Photo courtesy of Rona Johnson.
Photo courtesy of Rona Johnson.

A self-described “late bloomer” when it came to her career, CIRI shareholder Rona Johnson has more than made up for lost time.

Born and raised in Alaska, Rona spent her childhood on the Kenai Peninsula and moved to Anchorage after graduating high school. She dabbled in “weird jobs” for about a decade, trying to decide on a career path. In 1998, Rona’s grandmother fell ill and received treatment at the Alaska Native Medical Center (ANMC). “I watched her die and that changed my life,” Rona said. “I realized the end of life is a really sacred time, and that my feelings were largely shaped by the nurses who were caring for her.” The experience prompted her to pursue a bachelor’s degree in nursing from the University of Alaska Anchorage. In 2003, at the age of 33, she graduated cum laude.

Rona worked as a staff nurse from 2003 to 2006 at ANMC, after which time she moved into a management role. “But I missed the patients,” she said. “When a job with oncology came open, I jumped. That’s when I got the hankering for palliative care. I had done grief support before, but working with cancer patients, it really started to gel.”

In Western medicine, palliative care is a relatively new and little-understood specialty. According to the American Academy of Hospice and Palliative Medicine, its goal is to improve a patient’s quality of life by managing pain and other distressing symptoms of a serious illness. Care is usually provided by an interdisciplinary team of experts, including palliative care doctors, nurses and social workers. The team addresses the physical, psychological, spiritual and practical burdens of illness, while providing support to and working in partnership with the doctor.

“Palliative care is often confused with hospice or end-of-life care,” Rona said. “About 75 percent of our patients are in their last year of life, but the rest are experiencing a decreased quality of life due to symptoms related to illness or treatment. Palliative caregivers are the supporters of suffering, whether it’s pain or other problems – mind, body and spirit.”

In 2005, via competitive selection, Rona participated in an evidence-based practice internship that was a collaboration between ANMC and the University of Iowa. “The internship allowed us (palliative caregivers) to work with experts who helped us focus on the ways we impact not only patients, but the medical staff as well,” she said. “They’re so intertwined; if the staff can’t navigate their own feelings, they can’t support people who are grieving or dying.”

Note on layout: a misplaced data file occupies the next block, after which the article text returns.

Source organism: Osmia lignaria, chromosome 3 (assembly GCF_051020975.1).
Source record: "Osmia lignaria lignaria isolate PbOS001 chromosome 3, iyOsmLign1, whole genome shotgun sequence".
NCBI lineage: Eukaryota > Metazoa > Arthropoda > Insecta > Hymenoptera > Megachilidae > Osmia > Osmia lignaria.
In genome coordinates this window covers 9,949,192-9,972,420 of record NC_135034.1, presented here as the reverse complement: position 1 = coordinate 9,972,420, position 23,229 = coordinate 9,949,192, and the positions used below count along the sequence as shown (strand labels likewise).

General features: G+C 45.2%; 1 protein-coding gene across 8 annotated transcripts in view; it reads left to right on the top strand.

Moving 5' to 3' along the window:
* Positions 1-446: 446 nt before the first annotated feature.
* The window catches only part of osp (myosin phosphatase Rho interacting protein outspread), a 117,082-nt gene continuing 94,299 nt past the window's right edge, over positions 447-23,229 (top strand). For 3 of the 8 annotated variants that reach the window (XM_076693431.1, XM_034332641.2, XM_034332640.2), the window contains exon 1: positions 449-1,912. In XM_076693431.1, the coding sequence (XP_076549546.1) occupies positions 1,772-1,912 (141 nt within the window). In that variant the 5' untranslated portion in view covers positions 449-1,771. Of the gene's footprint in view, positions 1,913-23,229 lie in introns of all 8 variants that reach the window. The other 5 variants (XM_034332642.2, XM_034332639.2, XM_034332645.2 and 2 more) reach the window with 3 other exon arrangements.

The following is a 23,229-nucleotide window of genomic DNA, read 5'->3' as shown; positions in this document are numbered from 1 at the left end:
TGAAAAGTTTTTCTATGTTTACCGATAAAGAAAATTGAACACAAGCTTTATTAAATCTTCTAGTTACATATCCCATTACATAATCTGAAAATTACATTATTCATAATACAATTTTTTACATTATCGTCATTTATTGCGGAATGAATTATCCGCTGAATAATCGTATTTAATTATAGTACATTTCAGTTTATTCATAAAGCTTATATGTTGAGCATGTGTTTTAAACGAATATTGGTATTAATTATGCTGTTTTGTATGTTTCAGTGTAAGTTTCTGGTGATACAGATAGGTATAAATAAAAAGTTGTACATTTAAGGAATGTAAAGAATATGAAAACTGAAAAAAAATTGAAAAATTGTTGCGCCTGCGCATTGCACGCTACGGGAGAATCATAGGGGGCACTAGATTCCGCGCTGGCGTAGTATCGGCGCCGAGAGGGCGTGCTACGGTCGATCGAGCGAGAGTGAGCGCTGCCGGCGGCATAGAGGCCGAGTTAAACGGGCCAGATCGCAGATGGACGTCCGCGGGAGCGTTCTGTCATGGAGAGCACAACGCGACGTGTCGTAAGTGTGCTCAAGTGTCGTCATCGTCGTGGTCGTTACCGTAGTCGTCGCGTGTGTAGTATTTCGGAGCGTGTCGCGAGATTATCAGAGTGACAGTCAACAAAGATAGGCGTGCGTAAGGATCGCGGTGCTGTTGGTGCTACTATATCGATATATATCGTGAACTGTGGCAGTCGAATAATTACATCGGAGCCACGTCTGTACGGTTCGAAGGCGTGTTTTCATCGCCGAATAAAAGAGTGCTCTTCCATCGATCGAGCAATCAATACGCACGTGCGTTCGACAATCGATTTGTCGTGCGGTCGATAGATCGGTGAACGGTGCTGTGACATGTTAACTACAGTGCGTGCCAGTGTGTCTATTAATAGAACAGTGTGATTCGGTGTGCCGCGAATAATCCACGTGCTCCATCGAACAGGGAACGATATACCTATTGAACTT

ANMC’s Oncology Department features a mosaic wall of salmon created by Rona and her husband, John Ennenga. Photo courtesy of Rona Johnson.
ANMC’s Oncology Department features a mosaic wall of salmon created by Rona and her husband, John Ennenga. Photo courtesy of Rona Johnson.

Rona’s passion for and commitment to palliative care has been instrumental in growing ANMC’s program. “I was the lone caregiver in our hospital for a really long time,” she said. “We finally got a physician in 2015, and since then, our program has really grown. We now employ a social worker, a physician assistant, another nurse, a program manager and we just hired a second physician. I’m getting ready to transition to a nurse practitioner position, so we need a nurse to take my place and we’re looking to hire an additional social worker.”

Rona will receive her master’s degree in nursing from Omaha, Neb.-based Clarkson College later this summer. She is the past president of the local chapter of Oncology Nursing Society, a member of the ANMC Ethics Committee, and a founding member of ANMC’s Palliative Care Workgroup. For her work in end-of-life care and grief support, she has twice received Hospice of Anchorage’s “Hero of Healthcare” award. She received March of Dimes’ Nurse of the Year “Rising Star” award in 2004 and its “Innovation” award in 2015. A presenter at state, national and international conferences, Rona has spoken on a variety of topics including advance-care planning, end-of-life communication, and recruitment and retention of Alaska Native people in nursing.

Together, Rona and her husband, John Ennenga, own Laughing Chums Studio, which specializes in original mosaics made from glass and wood. “Art is really healing for me,” she said. “It’s really an awesome way to release and honor the people who’ve passed on and are on my mind.” ANMC’s Oncology Department features a mosaic wall of salmon created by the husband-and-wife team.

“I love my job,” Rona said. “I’m so fortunate to be able to care for my people. I’m passionate about preserving patients’ quality of life, respecting the autonomy of each person as his or her own decision-maker, and offering gentle guidance and support. I work with an amazing team; I couldn’t be luckier. This job absolutely gives me so much energy and so much perspective.”